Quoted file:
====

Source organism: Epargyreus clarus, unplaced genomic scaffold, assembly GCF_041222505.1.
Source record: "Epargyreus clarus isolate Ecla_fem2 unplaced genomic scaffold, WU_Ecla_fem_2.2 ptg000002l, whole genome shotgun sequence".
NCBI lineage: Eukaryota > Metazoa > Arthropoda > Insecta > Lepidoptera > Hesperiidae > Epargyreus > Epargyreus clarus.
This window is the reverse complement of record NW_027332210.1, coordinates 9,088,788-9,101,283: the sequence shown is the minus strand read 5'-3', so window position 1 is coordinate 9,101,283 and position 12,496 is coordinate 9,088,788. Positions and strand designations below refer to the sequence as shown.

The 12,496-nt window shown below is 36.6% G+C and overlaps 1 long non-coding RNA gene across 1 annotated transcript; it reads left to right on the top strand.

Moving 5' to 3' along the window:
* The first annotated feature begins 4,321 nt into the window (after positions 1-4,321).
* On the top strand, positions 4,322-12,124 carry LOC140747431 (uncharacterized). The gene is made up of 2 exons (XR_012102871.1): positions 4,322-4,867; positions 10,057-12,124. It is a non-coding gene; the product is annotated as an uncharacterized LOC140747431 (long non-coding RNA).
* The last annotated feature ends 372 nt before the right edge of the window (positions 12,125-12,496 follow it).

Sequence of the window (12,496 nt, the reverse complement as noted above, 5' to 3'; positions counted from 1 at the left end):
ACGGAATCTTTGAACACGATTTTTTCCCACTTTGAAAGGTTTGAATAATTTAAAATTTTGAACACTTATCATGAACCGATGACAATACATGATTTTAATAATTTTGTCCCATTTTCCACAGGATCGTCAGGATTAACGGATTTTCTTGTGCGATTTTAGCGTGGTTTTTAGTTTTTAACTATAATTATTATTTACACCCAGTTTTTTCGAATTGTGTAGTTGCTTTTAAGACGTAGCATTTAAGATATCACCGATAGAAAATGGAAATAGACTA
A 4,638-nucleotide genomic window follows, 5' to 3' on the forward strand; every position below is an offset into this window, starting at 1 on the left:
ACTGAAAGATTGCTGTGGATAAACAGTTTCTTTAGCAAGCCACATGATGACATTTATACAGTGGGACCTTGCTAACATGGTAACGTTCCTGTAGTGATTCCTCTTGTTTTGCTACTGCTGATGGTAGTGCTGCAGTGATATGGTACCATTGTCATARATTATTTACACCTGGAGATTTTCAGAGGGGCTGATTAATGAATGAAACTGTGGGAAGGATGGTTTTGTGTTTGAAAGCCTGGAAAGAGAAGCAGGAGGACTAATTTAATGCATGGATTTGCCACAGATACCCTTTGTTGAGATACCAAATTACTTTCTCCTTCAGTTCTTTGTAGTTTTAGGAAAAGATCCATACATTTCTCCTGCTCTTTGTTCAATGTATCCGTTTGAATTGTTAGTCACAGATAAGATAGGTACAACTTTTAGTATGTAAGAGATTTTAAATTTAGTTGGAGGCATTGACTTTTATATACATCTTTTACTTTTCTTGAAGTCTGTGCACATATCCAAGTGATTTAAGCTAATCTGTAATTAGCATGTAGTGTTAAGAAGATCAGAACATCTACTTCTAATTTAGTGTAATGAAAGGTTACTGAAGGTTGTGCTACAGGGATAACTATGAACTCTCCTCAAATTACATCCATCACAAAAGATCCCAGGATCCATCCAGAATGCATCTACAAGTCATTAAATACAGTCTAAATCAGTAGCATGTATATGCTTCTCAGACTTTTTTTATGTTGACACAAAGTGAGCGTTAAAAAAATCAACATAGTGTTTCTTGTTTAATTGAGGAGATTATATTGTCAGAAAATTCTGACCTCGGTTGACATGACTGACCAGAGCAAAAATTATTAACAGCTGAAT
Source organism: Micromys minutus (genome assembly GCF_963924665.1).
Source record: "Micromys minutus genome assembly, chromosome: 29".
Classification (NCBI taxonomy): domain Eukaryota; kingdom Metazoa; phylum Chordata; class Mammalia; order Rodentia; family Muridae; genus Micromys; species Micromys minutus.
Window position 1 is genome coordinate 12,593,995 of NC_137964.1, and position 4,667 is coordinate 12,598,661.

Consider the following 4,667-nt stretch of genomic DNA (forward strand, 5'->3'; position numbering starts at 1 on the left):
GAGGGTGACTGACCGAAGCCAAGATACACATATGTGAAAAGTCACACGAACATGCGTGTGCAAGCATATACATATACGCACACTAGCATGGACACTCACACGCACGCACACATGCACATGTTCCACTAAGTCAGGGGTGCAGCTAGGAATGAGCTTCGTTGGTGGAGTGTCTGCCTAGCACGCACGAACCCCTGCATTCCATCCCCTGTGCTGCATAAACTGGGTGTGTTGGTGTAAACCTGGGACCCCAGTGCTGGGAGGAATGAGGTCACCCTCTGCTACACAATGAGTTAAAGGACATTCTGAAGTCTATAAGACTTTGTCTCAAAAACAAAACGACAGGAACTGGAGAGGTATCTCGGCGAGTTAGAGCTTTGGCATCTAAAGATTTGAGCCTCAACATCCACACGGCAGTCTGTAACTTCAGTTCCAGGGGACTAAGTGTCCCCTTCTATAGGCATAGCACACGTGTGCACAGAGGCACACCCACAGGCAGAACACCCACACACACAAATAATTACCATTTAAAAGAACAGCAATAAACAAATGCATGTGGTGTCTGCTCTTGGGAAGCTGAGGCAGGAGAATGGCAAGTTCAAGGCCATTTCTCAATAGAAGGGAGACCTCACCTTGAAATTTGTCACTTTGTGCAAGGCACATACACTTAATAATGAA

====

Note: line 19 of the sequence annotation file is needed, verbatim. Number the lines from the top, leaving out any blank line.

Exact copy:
GAGGGTGACTGACCGAAGCCAAGATACACATATGTGAAAAGTCACACGAACATGCGTGTGCAAGCATATACATATACGCACACTAGCATGGACACTCACACGCACGCACACATGCACATGTTCCACTAAGTCAGGGGTGCAGCTAGGAATGAGCTTCGTTGGTGGAGTGTCTGCCTAGCACGCACGAACCCCTGCATTCCATCCCCTGTGCTGCATAAACTGGGTGTGTTGGTGTAAACCTGGGACCCCAGTGCTGGGAGGAATGAGGTCACCCTCTGCTACACAATGAGTTAAAGGACATTCTGAAGTCTATAAGACTTTGTCTCAAAAACAAAACGACAGGAACTGGAGAGGTATCTCGGCGAGTTAGAGCTTTGGCATCTAAAGATTTGAGCCTCAACATCCACACGGCAGTCTGTAACTTCAGTTCCAGGGGACTAAGTGTCCCCTTCTATAGGCATAGCACACGTGTGCACAGAGGCACACCCACAGGCAGAACACCCACACACACAAATAATTACCATTTAAAAGAACAGCAATAAACAAATGCATGTGGTGTCTGCTCTTGGGAAGCTGAGGCAGGAGAATGGCAAGTTCAAGGCCATTTCTCAATAGAAGGGAGACCTCACCTTGAAATTTGTCACTTTGTGCAAGGCACATACACTTAATAATGAA